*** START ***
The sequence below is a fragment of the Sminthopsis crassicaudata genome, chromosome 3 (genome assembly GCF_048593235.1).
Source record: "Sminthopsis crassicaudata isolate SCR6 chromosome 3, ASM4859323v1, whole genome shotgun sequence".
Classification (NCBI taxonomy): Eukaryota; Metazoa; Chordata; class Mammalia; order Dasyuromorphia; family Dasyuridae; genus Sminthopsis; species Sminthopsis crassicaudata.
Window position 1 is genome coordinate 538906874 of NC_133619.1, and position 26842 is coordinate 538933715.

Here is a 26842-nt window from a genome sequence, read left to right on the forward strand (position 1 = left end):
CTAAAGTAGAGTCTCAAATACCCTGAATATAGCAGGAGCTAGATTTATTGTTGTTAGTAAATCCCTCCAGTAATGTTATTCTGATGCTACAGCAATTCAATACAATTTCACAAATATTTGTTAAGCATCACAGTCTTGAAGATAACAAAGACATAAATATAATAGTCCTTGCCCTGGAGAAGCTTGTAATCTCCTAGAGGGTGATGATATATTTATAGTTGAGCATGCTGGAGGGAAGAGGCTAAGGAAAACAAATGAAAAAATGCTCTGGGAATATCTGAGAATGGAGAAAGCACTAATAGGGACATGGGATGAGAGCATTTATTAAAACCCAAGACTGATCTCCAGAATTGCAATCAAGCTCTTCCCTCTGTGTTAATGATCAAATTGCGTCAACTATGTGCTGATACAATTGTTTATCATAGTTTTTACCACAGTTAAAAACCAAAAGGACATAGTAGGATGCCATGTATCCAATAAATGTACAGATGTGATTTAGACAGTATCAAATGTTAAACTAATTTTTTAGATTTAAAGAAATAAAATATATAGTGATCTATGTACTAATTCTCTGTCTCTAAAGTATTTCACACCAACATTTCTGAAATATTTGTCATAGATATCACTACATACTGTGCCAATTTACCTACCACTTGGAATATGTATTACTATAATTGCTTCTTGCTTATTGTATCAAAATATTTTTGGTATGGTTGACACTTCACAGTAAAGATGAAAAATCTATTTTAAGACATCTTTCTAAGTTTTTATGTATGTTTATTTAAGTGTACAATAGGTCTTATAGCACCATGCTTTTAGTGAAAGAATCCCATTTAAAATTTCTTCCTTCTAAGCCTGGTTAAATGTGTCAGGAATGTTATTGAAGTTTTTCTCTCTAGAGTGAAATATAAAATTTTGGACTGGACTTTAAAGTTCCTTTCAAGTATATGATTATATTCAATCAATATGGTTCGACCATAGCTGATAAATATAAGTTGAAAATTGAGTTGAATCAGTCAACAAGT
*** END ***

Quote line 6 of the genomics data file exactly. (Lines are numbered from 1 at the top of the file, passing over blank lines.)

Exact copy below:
CTAAAGTAGAGTCTCAAATACCCTGAATATAGCAGGAGCTAGATTTATTGTTGTTAGTAAATCCCTCCAGTAATGTTATTCTGATGCTACAGCAATTCAATACAATTTCACAAATATTTGTTAAGCATCACAGTCTTGAAGATAACAAAGACATAAATATAATAGTCCTTGCCCTGGAGAAGCTTGTAATCTCCTAGAGGGTGATGATATATTTATAGTTGAGCATGCTGGAGGGAAGAGGCTAAGGAAAACAAATGAAAAAATGCTCTGGGAATATCTGAGAATGGAGAAAGCACTAATAGGGACATGGGATGAGAGCATTTATTAAAACCCAAGACTGATCTCCAGAATTGCAATCAAGCTCTTCCCTCTGTGTTAATGATCAAATTGCGTCAACTATGTGCTGATACAATTGTTTATCATAGTTTTTACCACAGTTAAAAACCAAAAGGACATAGTAGGATGCCATGTATCCAATAAATGTACAGATGTGATTTAGACAGTATCAAATGTTAAACTAATTTTTTAGATTTAAAGAAATAAAATATATAGTGATCTATGTACTAATTCTCTGTCTCTAAAGTATTTCACACCAACATTTCTGAAATATTTGTCATAGATATCACTACATACTGTGCCAATTTACCTACCACTTGGAATATGTATTACTATAATTGCTTCTTGCTTATTGTATCAAAATATTTTTGGTATGGTTGACACTTCACAGTAAAGATGAAAAATCTATTTTAAGACATCTTTCTAAGTTTTTATGTATGTTTATTTAAGTGTACAATAGGTCTTATAGCACCATGCTTTTAGTGAAAGAATCCCATTTAAAATTTCTTCCTTCTAAGCCTGGTTAAATGTGTCAGGAATGTTATTGAAGTTTTTCTCTCTAGAGTGAAATATAAAATTTTGGACTGGACTTTAAAGTTCCTTTCAAGTATATGATTATATTCAATCAATATGGTTCGACCATAGCTGATAAATATAAGTTGAAAATTGAGTTGAATCAGTCAACAAGT